Parrots are expensive. It is not just the initial cost of the bird, which could be considerable (say around $600-1,500 for a medium-large size parrot). They need a roomy cage that allows them to stretch their wings during the time they are in it, plus plenty of toys to keep their bodies and minds busy. Reggie's cage is a Cockatoo size and cost us around $600, plus we spend around $50 per month for toys. You also need a carry-on cage to take your parrot safely on trips and a hotel cage for long stays away from home. All this adds up considerably. And dont forget the vet care. If you are lucky, and your parrot is healthy, s/he will still need to see an avian vet at least once a year for a full checkup visit. Avian care is expensive, because it is very specialized, with the yearly checkup running around $150.

All this cost will be multiplied by the average lifetime of your pet. Depending on size, parrots may live from 20 to even 100 years for the larger species. We hope our Reggie will live 30 to 40 years, going to the grave with us. A parrot is a lifetime committment . We are not wealthy people; but we chose to give up other things, such as expensive vacations and restaurants and other unnecessary items, to give our baby the best possible care we can afford. After all, when we adopted her we made a committment to provide for her for the rest of her life.

Sometimes, I wonder whether parrots should be kept as pets at all. In taming them, we deprived them of what they were born for, flying free and high in the sky. BUT, reality is that we did tame them. They are here with us, in our houses and pet stores. So their well-being is now our long-term responsibility.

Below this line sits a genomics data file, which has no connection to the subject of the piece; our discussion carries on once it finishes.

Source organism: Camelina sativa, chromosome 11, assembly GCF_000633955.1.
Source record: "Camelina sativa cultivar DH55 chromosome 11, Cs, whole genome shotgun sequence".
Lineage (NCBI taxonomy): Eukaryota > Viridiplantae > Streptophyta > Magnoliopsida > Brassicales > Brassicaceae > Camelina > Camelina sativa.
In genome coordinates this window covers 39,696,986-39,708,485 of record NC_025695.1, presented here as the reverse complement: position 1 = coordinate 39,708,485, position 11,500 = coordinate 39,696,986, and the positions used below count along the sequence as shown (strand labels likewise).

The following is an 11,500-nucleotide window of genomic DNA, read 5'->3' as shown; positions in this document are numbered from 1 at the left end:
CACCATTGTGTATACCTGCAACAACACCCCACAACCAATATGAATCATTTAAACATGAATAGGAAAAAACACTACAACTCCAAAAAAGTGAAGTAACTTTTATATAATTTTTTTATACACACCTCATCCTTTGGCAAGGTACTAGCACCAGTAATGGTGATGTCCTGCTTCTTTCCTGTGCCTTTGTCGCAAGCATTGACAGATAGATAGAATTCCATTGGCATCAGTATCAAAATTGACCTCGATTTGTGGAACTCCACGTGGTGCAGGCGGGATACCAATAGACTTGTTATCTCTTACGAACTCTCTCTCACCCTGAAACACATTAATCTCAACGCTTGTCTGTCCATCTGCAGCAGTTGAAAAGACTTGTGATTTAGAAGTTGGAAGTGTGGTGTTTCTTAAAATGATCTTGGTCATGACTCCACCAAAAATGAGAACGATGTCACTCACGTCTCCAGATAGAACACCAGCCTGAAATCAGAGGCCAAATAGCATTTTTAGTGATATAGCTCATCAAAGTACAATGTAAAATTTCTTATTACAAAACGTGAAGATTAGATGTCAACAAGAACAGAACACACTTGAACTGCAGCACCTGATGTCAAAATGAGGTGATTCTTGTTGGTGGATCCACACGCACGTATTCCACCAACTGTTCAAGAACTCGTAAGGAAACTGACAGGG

My strong belief is that parrots are not for everyone and not everyone is for parrots. The sad demonstration is the ever-growing numbers of parrots who are dumped on a daily basis by their supposed "caregivers". I do not understand why some people are willing to spend big bucks on a bird, only to dump him a few months later when the bird does not "perform" according to their (unrealistic) expectations. These "people" are usually those that bought the bird on an impulse, because of its bright colors ("he is sooo beautiful with all his green and red and blue feathers!") or as a trophy-pet to boast about. Or maybe because they were looking for an easy pet, and never bothered doing their homework to learn what it really means to raise a parrot. I lost count of all the chilling, unbelievable stories of abused, tortured, abandoned parrots posted on the Web (how many we do not know of?). Some of these abused birds are lucky enough to be rescued by non-profit, wonderful organizations, such as The Gabriel Foundation, FosterParrots, and many others. Some of these will have the good fortune to be adopted by a loving family, but most of them will spend the rest of their lives in sanctuary. Those which are not rescued will die of neglect, forgotten in dark basements, victims of human stupidity. Euthanasia is not yet a practice for unwanted parrots, but many of us fear that it will become, given the large, ever-growing number of birds who get dumped EVERY DAY.

Take a look at this . Disturbing, isn' it? Could you live with yourself knowing YOU have caused it??

My advice to a wanna-be parrot owner: do your homework first, and do it well. Know exactly what you are getting into. Before you go out and buy that charming parrot at the birdshop, please think very hard: Why do you want a parrot? Is it just to match the wallpaper in your living room? To give your kids a new "toy"? Are you willing to learn all there is to learn about parrot's care, every day for the rest of your life? Are you able to guarantee your parrot the lifetime of love, security, and proper care that s/he deserves?

You see...the question is not "Is a parrot for you", but rather:


If you do not want to committ to the life-long responsibility of a parrot...DON'T GET ONE!